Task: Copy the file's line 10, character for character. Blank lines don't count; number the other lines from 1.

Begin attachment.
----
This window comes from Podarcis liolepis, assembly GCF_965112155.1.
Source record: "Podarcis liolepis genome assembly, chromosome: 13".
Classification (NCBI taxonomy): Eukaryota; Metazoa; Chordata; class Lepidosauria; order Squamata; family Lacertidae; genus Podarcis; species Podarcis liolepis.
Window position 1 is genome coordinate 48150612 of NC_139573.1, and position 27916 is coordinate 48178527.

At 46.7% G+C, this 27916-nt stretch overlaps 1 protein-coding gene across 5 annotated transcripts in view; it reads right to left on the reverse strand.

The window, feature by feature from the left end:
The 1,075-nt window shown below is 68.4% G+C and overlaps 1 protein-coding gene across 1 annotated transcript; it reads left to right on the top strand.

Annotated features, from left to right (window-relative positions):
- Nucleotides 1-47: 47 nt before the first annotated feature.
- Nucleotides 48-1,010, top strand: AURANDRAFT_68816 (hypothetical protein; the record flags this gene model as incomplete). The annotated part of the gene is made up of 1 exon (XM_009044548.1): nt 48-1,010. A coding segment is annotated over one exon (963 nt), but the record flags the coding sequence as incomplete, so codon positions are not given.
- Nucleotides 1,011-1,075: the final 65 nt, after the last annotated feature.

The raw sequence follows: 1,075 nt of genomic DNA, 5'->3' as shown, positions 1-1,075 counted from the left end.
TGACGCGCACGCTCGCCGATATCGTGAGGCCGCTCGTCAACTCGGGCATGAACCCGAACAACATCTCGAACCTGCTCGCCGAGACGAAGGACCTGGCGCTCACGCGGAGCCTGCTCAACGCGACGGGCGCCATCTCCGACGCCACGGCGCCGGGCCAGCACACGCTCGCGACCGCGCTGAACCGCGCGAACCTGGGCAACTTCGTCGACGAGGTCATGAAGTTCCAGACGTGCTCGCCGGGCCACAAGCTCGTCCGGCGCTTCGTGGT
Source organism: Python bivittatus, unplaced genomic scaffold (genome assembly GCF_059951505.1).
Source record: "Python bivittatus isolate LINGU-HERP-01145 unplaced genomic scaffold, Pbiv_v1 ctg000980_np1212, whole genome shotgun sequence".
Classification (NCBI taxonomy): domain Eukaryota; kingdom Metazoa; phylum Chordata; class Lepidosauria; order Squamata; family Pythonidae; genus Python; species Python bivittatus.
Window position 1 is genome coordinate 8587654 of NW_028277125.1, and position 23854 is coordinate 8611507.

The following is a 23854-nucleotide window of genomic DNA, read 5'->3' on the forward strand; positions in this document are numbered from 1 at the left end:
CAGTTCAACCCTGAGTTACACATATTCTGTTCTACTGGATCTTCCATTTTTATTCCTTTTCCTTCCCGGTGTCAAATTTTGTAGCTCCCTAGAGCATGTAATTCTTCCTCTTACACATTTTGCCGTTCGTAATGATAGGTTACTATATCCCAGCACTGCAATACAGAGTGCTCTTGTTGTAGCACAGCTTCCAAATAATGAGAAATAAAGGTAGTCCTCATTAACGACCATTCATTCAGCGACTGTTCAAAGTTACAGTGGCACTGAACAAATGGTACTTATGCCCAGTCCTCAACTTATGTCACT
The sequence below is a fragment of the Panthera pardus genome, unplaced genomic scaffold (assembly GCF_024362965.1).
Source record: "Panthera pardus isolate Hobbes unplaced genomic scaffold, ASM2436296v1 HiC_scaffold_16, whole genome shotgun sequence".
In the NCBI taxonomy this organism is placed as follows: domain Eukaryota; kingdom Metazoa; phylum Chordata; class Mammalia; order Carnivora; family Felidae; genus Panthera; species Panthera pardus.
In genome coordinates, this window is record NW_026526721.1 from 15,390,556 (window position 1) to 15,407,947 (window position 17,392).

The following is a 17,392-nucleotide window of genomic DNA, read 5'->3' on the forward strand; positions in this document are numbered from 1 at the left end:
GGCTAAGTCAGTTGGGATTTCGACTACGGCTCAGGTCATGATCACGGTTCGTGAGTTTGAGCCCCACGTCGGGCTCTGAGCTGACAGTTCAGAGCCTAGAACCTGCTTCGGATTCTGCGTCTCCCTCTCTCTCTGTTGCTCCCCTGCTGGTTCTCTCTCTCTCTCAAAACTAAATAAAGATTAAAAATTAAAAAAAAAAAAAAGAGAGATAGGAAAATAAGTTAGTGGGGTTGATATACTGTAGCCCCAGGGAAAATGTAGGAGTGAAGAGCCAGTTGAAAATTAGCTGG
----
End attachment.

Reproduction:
- Nucleotides 48-1,010, top strand: AURANDRAFT_68816 (hypothetical protein; the record flags this gene model as incomplete). The annotated part of the gene is made up of 1 exon (XM_009044548.1): nt 48-1,010. A coding segment is annotated over one exon (963 nt), but the record flags the coding sequence as incomplete, so codon positions are not given.